As political tensions come to a boil in Ethiopia, the international community must deploy its best diplomatic efforts to foster political reconciliation in the country. Failure to do this will be catastrophic not only for Ethiopia and its immediate neighborhood, but could have repercussions far beyond in Europe and the Middle East as well.
At least 160 people have died in violence that has broken out across the country after the assassination of Hachalu Hundessa, a popular singer from the Oromo ethnic group. This is the immediate cause of the ongoing unrest. However, ethnic tensions have been simmering in the country for the last two years.
Upon taking power in 2018, Ethiopia’s prime minister, Abiy Ahmed, ushered in an era of democratic transition. Under his watch, the government freed political prisoners, allowed opposition political parties to operate, invited exiled dissidents back and liberalized laws affecting the news media. Abiy even sought peace with neighboring Eritrea, for which he won the Nobel Peace Prize last year.
Nonetheless, Ethiopia seems to have become the victim of its own success, and Abiy certainly shoulders part of the blame for this. Alongside pursuing a top-down political liberalization, he should have called for the formation of a constituent assembly to radically reconfigure the Ethiopian political system so that it does not pit one ethnic group against the other. Instead, he set about launching a new party, the Prosperity Party, centered on himself.
Moreover, over the last year and a half, Abiy’s government has behaved in an authoritarian fashion, enraging his political foes and furthering ethnic strife. In 2019, the government jailed outspoken journalists and opposition politicians. In response to last week’s unrest, the government has jailed at least three top opposition politicians, including Jawar Mohammed, widely viewed as Abiy’s chief political rival. Borrowing from the playbook of every authoritarian confronted by political unrest, Abiy has also blamed the ongoing unrest on as-yet-unspecified foreign powers.
There are many reasons why the international community should intervene diplomatically to foster political reconciliation and a genuine democratic transition. The African Union should manage this process, with the leadership perhaps of African democracies like Botswana, Ghana, Malawi or Mauritius. The most crucial reason for fostering peace in Ethiopia is that not doing so will bring untold suffering to the Ethiopian people. The country of 109 million already is home to 3 million internally displaced persons.
An exodus of refugees from Ethiopia will dwarf the Syrian refugee crisis and could seriously destabilize vast swathes of the continent, from the Horn of Africa to northern and central Africa. Ethiopia’s neighbors such as Sudan, South Sudan and Somalia are themselves going through difficult political transitions. The arrival of vast numbers of Ethiopian refugees could severely destabilize these countries. This could have a domino effect on countries further afield, like Libya, Tunisia, Egypt and Yemen across the Red Sea. Needless to say, massive refugee flows in the midst of the Covid-19 pandemic will be a recipe for disaster.
Ethiopia lies at the crossroads of various transnational terrorist groups, affiliated either to ISIS or Al Qaeda. An Ethiopia wracked by civil war could be the perfect fertile ground for these groups to seek sanctuary and recruit new members. There is evidence that the Al Qaeda-affiliated Al Shabab terrorist outfit has attempted to expand its activities to Ethiopia over the last year. There has even been religious violence in the country over the last two years, which could further fan the flames of extremism in the country.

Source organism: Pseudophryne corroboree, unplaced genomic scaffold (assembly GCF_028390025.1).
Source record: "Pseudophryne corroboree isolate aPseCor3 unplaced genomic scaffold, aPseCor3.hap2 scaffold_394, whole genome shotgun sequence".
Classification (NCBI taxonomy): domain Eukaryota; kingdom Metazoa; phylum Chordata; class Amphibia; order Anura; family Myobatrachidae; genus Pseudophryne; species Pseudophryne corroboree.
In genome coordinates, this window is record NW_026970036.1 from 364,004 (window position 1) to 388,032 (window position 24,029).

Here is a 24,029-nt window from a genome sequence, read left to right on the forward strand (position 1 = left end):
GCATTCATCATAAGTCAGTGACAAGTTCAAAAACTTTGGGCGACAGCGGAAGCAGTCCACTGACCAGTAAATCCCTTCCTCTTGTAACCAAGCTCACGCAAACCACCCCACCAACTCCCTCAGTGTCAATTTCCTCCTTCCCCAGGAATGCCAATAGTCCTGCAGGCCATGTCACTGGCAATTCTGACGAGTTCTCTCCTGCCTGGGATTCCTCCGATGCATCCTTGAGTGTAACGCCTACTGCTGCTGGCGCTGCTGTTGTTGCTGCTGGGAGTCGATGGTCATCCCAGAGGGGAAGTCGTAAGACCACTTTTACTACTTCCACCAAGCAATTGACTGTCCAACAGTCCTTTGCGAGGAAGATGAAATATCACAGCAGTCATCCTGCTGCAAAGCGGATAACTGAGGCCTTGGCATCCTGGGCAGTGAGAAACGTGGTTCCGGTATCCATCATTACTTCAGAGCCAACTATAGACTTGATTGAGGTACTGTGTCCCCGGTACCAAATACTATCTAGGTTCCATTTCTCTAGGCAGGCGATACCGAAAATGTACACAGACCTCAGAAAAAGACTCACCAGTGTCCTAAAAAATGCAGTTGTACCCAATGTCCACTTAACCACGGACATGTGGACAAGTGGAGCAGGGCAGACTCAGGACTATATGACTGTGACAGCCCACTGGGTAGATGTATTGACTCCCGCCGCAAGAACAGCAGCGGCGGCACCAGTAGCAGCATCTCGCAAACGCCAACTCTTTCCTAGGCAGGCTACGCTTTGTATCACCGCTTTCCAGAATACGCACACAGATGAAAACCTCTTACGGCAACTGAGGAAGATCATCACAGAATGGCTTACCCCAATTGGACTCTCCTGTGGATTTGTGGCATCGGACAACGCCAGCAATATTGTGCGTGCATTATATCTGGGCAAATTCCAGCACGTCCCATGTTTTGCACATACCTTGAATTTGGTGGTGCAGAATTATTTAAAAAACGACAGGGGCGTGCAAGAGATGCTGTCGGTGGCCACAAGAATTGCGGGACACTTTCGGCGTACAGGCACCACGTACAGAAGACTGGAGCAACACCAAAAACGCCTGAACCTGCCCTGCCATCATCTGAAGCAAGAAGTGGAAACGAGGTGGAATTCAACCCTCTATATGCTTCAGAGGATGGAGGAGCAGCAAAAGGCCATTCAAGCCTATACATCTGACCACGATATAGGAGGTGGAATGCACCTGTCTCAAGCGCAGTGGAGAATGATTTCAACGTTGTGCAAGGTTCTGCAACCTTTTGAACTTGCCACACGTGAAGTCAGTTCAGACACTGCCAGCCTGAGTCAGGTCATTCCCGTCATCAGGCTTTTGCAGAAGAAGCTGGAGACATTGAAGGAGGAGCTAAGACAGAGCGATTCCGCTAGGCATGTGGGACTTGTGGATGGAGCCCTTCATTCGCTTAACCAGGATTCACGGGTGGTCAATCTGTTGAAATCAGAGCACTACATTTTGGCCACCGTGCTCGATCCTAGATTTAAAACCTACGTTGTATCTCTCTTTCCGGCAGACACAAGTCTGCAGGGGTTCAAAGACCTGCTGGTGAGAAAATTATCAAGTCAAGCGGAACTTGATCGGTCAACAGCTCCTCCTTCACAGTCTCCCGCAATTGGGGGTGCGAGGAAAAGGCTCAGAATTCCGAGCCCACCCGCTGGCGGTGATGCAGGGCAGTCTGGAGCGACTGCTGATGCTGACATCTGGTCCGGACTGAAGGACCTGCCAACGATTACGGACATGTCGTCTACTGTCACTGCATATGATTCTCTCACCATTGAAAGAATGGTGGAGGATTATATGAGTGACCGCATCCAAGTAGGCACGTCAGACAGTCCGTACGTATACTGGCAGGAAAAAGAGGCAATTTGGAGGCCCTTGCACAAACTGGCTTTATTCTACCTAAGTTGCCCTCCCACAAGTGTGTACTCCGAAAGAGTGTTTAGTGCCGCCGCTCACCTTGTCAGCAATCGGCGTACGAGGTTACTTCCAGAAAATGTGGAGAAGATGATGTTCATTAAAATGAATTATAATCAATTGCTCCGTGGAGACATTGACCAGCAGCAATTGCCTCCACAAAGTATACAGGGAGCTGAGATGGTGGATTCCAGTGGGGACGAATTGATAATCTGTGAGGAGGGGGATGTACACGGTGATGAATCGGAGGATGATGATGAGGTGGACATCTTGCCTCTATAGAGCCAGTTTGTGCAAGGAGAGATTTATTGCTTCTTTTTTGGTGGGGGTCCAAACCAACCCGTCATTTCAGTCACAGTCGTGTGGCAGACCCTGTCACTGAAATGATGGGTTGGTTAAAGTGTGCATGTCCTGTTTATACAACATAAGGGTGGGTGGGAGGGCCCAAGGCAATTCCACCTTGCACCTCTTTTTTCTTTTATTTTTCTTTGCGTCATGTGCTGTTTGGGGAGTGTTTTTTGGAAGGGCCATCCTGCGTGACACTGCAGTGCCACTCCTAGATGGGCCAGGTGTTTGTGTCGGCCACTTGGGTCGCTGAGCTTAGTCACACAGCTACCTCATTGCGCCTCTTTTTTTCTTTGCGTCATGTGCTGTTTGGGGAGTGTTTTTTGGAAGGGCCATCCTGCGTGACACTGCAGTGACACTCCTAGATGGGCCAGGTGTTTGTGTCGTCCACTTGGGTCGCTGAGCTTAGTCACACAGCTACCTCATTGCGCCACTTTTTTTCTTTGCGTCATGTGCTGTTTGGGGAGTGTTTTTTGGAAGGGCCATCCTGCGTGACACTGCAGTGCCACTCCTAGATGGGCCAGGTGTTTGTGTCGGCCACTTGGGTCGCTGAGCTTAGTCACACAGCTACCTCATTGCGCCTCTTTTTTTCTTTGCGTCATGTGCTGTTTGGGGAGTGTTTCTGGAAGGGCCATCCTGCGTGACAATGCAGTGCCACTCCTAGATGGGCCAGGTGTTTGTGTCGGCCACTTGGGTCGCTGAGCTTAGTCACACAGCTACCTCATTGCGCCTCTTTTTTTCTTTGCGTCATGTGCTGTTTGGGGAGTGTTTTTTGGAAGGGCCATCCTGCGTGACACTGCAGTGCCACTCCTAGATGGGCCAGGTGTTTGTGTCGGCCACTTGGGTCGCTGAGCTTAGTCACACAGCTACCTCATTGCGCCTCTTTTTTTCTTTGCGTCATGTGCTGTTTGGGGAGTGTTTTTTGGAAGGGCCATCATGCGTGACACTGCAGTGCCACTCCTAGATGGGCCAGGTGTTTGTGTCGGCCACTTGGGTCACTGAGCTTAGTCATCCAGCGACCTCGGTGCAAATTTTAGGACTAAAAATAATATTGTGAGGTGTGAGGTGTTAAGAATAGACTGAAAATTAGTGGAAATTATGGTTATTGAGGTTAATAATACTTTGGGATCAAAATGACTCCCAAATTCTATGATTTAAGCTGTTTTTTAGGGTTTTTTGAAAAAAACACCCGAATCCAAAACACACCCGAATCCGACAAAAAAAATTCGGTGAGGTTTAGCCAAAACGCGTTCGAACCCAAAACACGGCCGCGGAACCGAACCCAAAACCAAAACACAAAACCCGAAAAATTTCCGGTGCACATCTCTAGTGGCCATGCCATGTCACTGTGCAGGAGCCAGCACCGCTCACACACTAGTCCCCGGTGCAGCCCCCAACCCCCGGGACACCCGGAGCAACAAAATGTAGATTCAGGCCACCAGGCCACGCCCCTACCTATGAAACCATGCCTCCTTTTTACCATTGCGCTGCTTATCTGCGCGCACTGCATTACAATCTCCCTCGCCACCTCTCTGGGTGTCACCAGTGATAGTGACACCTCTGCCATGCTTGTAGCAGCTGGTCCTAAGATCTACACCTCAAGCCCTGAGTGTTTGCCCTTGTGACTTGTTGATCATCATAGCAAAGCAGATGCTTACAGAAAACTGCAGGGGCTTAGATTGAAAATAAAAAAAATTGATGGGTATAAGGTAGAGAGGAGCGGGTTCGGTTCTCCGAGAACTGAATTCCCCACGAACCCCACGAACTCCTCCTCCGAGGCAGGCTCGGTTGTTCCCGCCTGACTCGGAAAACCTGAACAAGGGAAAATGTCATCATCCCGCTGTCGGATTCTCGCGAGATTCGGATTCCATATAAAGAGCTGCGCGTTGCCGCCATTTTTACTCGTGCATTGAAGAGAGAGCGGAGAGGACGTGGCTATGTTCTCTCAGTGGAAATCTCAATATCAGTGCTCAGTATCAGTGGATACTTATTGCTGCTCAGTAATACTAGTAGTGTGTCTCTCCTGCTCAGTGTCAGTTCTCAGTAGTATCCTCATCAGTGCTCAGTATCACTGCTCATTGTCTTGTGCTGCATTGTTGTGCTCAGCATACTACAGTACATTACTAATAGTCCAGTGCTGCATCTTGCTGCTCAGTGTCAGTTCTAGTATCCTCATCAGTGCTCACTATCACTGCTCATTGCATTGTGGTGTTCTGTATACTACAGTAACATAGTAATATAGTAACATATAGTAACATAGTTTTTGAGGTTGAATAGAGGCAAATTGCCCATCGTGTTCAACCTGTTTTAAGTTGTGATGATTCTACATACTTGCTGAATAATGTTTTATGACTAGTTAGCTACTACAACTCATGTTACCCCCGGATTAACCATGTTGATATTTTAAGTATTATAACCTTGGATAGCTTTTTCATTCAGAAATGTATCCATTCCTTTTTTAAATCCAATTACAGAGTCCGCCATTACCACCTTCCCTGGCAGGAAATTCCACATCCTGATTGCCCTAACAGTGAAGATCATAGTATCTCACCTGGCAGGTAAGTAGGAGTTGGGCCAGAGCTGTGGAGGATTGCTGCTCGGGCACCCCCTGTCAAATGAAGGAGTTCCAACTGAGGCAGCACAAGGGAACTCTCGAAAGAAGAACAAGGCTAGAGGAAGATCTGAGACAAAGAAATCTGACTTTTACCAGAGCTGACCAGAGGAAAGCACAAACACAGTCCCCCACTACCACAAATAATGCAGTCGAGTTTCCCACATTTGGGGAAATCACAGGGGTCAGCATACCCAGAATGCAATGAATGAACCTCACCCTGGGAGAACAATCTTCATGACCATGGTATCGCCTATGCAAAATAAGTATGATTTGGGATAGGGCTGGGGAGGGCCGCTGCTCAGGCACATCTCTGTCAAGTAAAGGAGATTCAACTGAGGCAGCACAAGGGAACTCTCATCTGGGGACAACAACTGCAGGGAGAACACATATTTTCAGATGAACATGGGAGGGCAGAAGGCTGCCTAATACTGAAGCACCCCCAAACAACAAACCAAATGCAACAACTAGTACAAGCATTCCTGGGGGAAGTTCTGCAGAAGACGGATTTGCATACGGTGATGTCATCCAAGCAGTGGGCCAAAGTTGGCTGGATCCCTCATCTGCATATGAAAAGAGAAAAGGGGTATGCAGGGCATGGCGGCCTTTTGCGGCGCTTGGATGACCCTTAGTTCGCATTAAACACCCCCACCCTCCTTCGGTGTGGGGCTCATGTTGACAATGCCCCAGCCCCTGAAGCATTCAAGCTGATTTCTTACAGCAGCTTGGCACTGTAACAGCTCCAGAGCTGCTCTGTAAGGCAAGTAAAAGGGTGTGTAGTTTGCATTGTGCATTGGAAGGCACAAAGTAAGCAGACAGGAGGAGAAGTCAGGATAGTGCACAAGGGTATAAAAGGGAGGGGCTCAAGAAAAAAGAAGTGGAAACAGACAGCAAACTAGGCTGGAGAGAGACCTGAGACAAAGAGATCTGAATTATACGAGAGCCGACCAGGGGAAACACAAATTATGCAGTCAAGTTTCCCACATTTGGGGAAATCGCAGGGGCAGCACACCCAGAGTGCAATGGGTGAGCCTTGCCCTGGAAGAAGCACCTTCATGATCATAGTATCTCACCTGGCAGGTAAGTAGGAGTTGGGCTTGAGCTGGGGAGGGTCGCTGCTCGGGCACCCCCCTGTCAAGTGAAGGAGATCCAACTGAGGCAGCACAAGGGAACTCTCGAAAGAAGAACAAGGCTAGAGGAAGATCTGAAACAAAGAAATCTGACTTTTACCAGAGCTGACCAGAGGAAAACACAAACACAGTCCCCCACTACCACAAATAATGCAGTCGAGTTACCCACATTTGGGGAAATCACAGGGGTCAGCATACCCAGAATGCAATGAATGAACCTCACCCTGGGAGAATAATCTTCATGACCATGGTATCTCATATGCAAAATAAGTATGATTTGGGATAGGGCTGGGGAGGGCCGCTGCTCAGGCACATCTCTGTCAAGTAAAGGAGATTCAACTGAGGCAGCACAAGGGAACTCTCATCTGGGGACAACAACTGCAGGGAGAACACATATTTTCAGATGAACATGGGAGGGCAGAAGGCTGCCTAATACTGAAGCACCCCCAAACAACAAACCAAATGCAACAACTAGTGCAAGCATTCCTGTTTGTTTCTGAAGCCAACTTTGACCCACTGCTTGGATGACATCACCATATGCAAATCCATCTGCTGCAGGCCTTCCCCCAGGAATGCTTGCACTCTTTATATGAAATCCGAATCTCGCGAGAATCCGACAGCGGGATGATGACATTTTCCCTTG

As an antidote to his falling political stock, Abiy could double down on filling the Grand Ethiopian Renaissance Dam (GERD), Africa’s biggest hydropower project, over the objections of Egypt, which views the dam as an existential threat due to its potential to control the flow of the Nile. Despite his initial prevarication over supporting GERD, Abiy could now support it wholeheartedly as a way of galvanizing Ethiopian nationalism and also to improve his political standing.
In doing so, he would throw down the gauntlet to Egypt, which could intervene militarily. This could set the stage for a military conflict between two of Africa’s largest and well-equipped armies. Many governments the world over, both democratic and otherwise, have fomented military conflicts with foreign powers to distract attention from domestic political crises. Abiy could very well be tempted to repeat this.
Symbolically, the failure of Ethiopia’s democratic project could have an effect on the other multi-ethnic, multi-religious countries attempting democratic transitions themselves. Ethiopia, because of its size, history and location is a pivotal country for the region. The reverberations of political earthquakes in Ethiopia will be felt from Tunisia to Iraq.
Unlike the dismal record of his counterpart in Myanmar, Aung San Suu Kyi, Abiy now has to act like a Nobel Peace laureate. This will require sitting with his political foes and working out a compromise that both holds together Ethiopia as a plural, democratic state while also satisfying the political demands of the country’s various ethnic groups. Given the raised temperatures in the country and Abiy’s penchant in the recent past to resort to authoritarian tactics, a steering hand from fellow African democracies could be critical.
Dnyanesh Kamat is a political analyst on the Middle East and South Asia. He also advises governments on policies and strategic initiatives to foster growth in the creative industries such as media, entertainment and culture.